Pomace in a bladder press. These are Chardonnay grapes left over after pressing.

Pomace (play /ˈpʌməs/ pum-əs), or marc (/ˈmɑrk/; from French marc [maʀ]), is the solid remains of grapes, olives, or other fruit after pressing for juice or oil. It contains the skins, pulp, seeds, and stems of the fruit.

Grape pomace has traditionally been used to produce pomace brandy (such as grappa or zivania) and grape seed oil. Today, it is mostly used as fodder or fertilizer.



“Pomace” is derived from the Latin “pomum” (fruit and fruit tree).[1] The English were the first to use the term “pomace” to refer to the byproduct of cider production.[2]

In the Middle Ages, pomace wine with a low alcohol content of three or four percent was widely available. This faux wine was made by adding water to pomace and then fermenting it. Generally, medieval wines were not fermented to dryness; consequently the pomace would retain some residual sugar after fermenting.


The Ancient Greeks and Romans used pomace to create a wine that later became known as piquette. This was an inferior wine that was normally given to slaves and common workers.

After the wine grapes had been pressed twice, the pomace was soaked in water for a day and pressed for a third time. The resulting liquid was mixed with more water to produce a thin, weak wine.[3]


Apple pomace is often used to produce pectin and can be used to make ciderkin, a weak cider.

Grape pomace is used to produce pomace brandy and piquette. Most wine-producing cultures began making some type of pomace brandy after the principles of distillation were understood.


Pomace in winemaking differs, depending upon whether white wine or red wine is being produced.

In red wine production, pomace is produced after the free run juice (the juice created before pressing by the weight of gravity) is poured off, leaving behind dark blackish-red debris consisting of grape skins, stems. The color of red wine is derived from skin contact during the maceration period, which sometimes includes partial fermentation. The resulting pomace is more alcoholic and tannic than pomace produced from white wine production.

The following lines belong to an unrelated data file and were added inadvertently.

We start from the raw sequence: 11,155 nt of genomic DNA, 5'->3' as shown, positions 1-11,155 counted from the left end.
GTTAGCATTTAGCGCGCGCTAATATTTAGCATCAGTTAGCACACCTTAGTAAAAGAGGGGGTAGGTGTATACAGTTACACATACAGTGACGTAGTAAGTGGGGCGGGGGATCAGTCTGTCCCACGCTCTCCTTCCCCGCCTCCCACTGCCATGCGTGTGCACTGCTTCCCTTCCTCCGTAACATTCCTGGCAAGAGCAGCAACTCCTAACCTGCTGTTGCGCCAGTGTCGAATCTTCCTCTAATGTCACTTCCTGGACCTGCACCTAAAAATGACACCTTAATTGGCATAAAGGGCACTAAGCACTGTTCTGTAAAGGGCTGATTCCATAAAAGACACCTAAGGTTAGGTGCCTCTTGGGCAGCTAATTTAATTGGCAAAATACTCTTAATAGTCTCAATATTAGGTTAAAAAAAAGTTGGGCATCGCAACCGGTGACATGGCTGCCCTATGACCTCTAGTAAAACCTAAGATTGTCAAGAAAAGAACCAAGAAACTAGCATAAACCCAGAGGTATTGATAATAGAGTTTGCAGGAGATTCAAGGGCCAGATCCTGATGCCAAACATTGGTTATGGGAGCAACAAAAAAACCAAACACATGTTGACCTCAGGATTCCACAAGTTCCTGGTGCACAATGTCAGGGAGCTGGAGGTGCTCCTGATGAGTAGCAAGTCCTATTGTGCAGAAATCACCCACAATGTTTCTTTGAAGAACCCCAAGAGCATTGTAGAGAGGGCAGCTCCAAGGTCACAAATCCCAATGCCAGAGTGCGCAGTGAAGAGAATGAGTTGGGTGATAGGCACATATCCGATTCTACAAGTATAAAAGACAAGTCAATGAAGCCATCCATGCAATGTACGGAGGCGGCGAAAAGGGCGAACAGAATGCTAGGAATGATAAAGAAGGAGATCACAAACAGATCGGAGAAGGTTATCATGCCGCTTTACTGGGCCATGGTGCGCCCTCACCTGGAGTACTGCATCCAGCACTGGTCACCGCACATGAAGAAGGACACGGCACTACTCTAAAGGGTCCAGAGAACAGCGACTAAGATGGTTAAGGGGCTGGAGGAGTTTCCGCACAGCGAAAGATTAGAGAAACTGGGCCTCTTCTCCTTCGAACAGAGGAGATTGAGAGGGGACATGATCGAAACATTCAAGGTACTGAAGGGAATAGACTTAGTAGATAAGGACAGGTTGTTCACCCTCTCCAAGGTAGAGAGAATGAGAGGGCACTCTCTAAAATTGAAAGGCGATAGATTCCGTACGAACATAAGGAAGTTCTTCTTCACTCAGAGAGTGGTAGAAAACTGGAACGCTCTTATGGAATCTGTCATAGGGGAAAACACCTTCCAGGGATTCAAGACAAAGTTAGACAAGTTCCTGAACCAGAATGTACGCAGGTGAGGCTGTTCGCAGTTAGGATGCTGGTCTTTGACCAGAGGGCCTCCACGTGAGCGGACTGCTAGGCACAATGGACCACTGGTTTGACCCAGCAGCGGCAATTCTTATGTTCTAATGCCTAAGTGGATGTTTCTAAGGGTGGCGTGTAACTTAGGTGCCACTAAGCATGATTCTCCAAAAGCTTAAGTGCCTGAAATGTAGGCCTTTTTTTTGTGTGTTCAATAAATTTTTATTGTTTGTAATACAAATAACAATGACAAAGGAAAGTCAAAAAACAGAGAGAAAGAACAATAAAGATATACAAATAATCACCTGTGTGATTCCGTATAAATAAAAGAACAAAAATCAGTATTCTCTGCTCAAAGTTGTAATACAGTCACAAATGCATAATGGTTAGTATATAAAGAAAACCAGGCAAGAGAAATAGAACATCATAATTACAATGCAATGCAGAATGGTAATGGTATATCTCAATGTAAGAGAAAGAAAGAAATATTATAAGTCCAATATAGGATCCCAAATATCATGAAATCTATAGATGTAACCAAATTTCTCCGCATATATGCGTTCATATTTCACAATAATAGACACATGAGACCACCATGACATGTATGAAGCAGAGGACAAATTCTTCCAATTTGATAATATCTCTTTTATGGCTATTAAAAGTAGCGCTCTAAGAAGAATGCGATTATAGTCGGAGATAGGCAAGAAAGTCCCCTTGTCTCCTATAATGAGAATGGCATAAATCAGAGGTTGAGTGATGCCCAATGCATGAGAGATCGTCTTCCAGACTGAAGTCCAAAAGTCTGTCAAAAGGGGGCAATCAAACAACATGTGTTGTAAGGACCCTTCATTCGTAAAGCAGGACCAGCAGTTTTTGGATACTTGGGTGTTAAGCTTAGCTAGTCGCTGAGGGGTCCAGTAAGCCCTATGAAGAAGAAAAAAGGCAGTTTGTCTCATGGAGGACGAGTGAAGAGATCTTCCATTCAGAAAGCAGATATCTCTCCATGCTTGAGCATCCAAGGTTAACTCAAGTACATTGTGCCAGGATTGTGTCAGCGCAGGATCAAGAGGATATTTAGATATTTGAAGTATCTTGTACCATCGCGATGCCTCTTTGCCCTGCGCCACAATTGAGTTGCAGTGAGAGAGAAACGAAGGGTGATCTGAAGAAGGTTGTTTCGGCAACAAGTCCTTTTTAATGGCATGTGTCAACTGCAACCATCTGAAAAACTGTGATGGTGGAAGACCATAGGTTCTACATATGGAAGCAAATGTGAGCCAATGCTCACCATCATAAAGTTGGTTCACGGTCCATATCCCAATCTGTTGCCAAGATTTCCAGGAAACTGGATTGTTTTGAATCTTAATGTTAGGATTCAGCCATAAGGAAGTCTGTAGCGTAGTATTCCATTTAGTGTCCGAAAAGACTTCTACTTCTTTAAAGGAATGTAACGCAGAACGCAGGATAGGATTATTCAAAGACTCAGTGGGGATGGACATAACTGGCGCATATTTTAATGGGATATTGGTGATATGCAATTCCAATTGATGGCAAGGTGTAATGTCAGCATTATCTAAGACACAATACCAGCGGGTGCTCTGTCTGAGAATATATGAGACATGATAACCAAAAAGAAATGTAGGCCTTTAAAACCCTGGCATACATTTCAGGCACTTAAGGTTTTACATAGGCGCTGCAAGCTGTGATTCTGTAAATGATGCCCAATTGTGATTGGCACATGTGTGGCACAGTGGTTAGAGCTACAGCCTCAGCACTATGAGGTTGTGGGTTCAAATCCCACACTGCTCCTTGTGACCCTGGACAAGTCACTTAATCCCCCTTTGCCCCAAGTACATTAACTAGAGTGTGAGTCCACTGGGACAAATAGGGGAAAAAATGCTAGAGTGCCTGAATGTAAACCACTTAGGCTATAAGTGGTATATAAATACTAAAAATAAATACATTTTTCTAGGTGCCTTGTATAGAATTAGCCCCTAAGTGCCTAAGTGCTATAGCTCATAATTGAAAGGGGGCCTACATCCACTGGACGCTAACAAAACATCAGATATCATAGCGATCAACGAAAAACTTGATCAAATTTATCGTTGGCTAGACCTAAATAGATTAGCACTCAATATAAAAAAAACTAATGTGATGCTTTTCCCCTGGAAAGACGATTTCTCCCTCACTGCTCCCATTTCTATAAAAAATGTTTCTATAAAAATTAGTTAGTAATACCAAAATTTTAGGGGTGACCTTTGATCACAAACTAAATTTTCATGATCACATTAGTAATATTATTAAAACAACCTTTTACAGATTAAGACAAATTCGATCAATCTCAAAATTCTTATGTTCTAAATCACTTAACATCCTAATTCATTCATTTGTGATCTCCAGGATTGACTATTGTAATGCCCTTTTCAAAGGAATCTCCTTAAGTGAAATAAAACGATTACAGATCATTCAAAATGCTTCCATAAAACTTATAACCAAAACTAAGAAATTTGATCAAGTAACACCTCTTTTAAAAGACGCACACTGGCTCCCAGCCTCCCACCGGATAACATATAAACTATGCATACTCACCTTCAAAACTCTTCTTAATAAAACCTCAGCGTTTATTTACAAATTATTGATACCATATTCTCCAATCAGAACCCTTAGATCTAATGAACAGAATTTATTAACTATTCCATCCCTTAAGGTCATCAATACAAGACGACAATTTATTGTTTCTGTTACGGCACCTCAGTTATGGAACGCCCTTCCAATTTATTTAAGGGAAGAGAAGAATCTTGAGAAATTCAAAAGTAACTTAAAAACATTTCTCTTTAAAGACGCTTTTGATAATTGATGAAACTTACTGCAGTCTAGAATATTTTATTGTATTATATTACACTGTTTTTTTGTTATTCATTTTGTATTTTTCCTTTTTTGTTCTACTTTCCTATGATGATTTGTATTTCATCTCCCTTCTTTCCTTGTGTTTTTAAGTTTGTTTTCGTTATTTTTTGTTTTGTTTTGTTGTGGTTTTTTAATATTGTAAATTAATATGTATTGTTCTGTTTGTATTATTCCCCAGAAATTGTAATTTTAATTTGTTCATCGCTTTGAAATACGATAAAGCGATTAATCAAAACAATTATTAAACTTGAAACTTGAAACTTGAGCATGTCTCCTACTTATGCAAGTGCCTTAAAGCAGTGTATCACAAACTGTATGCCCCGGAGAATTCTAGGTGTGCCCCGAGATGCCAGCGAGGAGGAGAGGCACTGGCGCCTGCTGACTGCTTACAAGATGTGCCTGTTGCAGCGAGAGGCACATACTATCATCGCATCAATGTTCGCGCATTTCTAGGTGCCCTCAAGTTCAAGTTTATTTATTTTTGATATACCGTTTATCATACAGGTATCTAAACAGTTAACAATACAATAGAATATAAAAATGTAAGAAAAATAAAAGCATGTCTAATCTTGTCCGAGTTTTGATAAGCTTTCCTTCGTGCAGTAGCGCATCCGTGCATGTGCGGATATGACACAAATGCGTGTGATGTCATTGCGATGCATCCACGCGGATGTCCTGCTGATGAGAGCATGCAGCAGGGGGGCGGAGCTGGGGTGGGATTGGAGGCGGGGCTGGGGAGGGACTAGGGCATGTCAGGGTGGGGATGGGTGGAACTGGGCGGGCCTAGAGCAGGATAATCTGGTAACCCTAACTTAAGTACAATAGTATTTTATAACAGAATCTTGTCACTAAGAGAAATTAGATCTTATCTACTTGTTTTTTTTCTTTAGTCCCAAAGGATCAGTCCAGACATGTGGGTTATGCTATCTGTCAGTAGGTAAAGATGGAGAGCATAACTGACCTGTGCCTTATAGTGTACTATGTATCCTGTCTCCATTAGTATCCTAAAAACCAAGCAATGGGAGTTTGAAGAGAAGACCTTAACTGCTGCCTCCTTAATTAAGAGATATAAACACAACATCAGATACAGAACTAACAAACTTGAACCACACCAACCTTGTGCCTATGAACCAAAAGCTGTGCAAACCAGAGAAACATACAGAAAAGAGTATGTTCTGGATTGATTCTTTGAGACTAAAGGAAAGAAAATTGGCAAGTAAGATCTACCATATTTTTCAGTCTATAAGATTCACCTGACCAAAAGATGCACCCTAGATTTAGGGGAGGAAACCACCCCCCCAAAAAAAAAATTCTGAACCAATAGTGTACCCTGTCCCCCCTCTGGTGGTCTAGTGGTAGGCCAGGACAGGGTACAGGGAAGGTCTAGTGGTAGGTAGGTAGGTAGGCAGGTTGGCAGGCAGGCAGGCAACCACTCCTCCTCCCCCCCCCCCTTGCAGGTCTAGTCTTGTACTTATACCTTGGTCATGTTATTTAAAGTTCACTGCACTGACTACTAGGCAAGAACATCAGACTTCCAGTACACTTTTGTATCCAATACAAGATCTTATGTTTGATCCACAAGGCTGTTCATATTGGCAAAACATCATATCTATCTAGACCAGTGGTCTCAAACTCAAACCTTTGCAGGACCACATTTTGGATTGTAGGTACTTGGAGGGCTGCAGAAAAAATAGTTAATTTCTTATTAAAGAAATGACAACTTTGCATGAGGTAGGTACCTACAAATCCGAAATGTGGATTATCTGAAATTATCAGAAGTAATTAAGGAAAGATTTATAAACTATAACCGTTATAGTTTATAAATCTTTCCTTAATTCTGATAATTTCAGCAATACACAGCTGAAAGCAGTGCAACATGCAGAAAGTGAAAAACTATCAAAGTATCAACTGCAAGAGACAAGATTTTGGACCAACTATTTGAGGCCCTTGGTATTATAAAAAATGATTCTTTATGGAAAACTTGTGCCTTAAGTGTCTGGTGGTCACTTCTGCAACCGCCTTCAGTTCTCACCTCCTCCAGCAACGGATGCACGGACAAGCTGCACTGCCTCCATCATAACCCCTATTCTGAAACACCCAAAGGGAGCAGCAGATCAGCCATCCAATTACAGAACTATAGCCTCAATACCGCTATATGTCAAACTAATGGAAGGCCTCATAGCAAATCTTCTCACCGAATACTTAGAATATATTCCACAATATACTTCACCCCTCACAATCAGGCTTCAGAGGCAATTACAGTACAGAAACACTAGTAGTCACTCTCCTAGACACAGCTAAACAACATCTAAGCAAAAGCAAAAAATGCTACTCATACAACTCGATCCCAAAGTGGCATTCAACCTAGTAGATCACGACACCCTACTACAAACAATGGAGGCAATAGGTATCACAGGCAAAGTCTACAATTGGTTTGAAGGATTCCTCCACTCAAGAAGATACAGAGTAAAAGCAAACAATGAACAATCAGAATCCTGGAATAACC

In white wine production, grapes are quickly pressed after crushing to avoid skin contact with pomace as a byproduct of the pressing. The resulting debris is a pale, greenish-brown color and contains more residual sugars than it contains tannins and alcohol. This is the pomace normally used in brandy production.[2]

Other uses

Grape pomace from wineries in the Barossa Valley, South Australia. Top, white grape pomace; bottom, red grape pomace.

Pomace is produced in large quantities in wine production, with disposal an important environmental consideration. Some wineries reuse the material as fertilizer, while others are exploring options such as selling it to biogas companies for renewable energy. As envisioned, pomace would be introduced into anaerobic digesters that contain microorganisms that aid in its decomposition and produce methane gas that could be combusted to generate power.[4]

Studies have also shown that specific polyphenols in red wine pomace may be beneficial for dental hygiene. A study conducted at the Eastman Dental Center found that these polyphenols interfere with Streptococcus mutans, the bacteria in the mouth that causes tooth decay. Professor Hyun Koo, the lead researcher of the study, hopes to isolate these polyphenols to produce new mouthwashes that will help protect against cavities.[5]